Another leverage the US has in terms of shaping the political process in Syria is its support to SDF. Today, while backing the Syrian Kurds, Washington also obstructs any serious talks between them and the Syrian authorities in Damascus aimed at reaching reintegration of the northeast and eastern provinces of Syria back under control of the central government. Even though the most recent round of talks between the Syrian Democratic Forces (SDF) and Damascus activated by Moscow ended up with reaching an important preliminary agreement on major controversial issues, this does not prevent the Kurds from backtracking once the Americans decide to sustain or increase their support to them and reaffirm their commitments. Such moves can substantially affect the ongoing intra-Syrian political processes and prevent the country from restoring its territorial integrity. As long as the Syrian Kurds enjoy support and commitments from the US, it is extremely hard to expect them to reach any viable deal with Damascus.
By the same token, the US can influence Turkey and its Syria policy—either through increasing pressure on Ankara or trying to co-opt it by addressing its concerns and moderating the Turkish-Kurdish agreement. Such steps can potentially change the course of the conflict, thus profoundly affecting Russian positions in Syria.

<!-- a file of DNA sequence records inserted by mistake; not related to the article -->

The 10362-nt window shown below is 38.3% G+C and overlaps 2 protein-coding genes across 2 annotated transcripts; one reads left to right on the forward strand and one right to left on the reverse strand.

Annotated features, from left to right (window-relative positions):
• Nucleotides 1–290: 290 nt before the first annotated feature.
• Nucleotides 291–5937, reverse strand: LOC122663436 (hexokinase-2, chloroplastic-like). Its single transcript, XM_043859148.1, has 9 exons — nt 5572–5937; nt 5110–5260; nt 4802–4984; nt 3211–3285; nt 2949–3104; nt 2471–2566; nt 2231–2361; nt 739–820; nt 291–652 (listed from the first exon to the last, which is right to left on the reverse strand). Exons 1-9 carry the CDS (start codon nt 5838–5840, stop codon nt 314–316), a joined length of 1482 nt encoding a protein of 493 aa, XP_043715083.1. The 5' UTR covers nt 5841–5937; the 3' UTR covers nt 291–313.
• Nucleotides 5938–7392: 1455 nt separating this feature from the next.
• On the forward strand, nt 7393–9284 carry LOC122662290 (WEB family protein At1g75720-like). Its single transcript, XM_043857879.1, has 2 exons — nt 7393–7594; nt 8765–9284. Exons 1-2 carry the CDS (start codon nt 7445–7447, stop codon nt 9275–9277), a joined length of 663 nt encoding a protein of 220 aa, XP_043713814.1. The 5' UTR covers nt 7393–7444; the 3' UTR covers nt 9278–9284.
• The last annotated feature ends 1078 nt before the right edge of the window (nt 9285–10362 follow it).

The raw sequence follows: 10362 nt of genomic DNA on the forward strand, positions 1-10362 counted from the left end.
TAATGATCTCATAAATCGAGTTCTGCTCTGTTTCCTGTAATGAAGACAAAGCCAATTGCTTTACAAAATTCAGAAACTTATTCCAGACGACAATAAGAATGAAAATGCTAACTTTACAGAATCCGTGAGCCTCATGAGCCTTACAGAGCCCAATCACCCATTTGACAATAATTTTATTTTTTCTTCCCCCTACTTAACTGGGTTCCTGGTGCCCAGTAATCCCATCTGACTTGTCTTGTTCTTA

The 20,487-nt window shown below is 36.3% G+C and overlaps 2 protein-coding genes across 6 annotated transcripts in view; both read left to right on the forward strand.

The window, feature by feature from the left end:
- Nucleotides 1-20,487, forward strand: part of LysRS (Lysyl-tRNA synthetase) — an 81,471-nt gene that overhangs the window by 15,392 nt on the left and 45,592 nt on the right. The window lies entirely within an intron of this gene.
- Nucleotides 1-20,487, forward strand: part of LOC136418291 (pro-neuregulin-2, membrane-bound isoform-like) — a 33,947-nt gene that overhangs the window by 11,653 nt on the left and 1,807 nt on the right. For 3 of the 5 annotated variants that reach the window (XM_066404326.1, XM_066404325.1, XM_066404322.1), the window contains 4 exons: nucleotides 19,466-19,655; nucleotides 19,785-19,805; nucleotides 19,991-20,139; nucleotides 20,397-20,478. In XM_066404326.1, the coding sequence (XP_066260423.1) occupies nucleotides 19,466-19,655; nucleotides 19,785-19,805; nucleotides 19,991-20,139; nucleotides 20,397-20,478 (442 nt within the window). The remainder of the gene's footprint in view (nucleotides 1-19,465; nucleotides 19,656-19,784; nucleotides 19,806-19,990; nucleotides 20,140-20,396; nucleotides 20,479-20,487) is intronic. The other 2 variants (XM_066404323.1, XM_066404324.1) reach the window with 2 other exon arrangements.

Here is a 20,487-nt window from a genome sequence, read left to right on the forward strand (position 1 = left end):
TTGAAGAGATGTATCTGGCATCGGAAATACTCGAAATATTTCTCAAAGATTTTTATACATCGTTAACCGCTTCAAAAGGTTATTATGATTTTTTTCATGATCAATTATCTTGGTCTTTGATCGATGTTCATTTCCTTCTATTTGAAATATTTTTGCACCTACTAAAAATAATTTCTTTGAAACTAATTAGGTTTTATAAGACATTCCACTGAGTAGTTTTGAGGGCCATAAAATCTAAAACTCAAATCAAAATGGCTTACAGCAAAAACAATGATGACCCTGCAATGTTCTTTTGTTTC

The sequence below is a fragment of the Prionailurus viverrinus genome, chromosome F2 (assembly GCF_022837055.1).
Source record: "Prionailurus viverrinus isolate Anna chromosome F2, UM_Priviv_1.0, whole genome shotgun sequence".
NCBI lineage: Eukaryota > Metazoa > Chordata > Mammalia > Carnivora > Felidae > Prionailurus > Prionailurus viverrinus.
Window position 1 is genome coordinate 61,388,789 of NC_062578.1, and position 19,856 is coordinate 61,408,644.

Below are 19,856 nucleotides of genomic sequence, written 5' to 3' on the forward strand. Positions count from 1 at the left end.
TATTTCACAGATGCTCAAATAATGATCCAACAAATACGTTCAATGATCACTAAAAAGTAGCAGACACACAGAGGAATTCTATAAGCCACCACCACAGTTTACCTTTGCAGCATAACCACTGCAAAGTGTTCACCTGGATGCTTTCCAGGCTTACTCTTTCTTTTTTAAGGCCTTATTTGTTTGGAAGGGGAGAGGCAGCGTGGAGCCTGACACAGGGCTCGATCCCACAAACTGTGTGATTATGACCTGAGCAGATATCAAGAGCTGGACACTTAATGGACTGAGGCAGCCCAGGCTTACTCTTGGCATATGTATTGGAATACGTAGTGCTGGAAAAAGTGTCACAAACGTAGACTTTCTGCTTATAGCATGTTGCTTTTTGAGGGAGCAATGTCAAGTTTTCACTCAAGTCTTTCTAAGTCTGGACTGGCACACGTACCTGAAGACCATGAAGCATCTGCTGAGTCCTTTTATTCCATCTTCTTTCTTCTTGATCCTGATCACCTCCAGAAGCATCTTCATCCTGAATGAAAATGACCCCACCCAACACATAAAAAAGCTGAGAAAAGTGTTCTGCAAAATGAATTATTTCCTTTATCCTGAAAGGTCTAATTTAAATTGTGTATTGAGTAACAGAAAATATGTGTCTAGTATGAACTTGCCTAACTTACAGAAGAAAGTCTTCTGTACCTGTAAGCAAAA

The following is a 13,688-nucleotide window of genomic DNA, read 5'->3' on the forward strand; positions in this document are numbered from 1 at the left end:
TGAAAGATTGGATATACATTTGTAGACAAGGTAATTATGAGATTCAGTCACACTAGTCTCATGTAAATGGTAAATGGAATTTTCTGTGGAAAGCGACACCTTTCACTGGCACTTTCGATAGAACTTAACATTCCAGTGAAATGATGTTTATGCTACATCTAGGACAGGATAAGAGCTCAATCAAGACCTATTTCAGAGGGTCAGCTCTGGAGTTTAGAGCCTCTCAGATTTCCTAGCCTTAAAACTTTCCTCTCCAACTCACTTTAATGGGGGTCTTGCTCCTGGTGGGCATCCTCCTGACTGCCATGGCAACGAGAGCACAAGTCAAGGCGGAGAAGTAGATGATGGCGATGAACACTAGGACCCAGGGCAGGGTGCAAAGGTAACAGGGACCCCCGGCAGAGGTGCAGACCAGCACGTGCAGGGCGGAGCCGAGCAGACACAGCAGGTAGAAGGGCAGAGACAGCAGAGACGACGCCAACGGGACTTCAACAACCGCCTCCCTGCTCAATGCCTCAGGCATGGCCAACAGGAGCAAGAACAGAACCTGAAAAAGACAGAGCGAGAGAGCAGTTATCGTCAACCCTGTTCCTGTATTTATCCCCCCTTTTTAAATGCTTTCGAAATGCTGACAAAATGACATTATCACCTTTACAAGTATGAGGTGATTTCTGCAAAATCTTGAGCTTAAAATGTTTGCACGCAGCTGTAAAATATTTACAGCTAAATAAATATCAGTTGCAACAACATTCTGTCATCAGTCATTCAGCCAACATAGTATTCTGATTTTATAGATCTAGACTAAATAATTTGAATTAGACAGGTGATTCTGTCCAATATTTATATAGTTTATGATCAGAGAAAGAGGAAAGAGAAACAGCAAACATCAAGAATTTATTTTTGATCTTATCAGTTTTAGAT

Similar logic applies to the US policy towards Iran and to the revival of the JCPOA. Washington would very much like to tie the nuclear deal to other issues of concern, such as Iran’s ballistic missile program and/or its “malign activities in the region”, including those in Syria. Such an approach aspires to change Iran’s behavior, for instance, in Syria in exchange for the nuclear deal revival and lifting US sanctions. In the US line of reasoning, the White House has an upper hand in the talks with Iran to be able to force it to follow its preferred path. That can, in turn, affect Iran’s behavior not only apropos the return to the JCPOA but concerning its Syrian policy as well. The risks, if this approach fails, are high, as this will have counter-productive results. If the nuclear deal is not revived and sanctions remain at place, Iran will most likely persist in its “malign activities” in Syria and throughout the region, while reserving the option to escalate them. Even the most recent US attack on pro-Iranian targets in Syria had more to do with Iran and its activities in Iraq and Syria rather than with the Syrian conflict itself.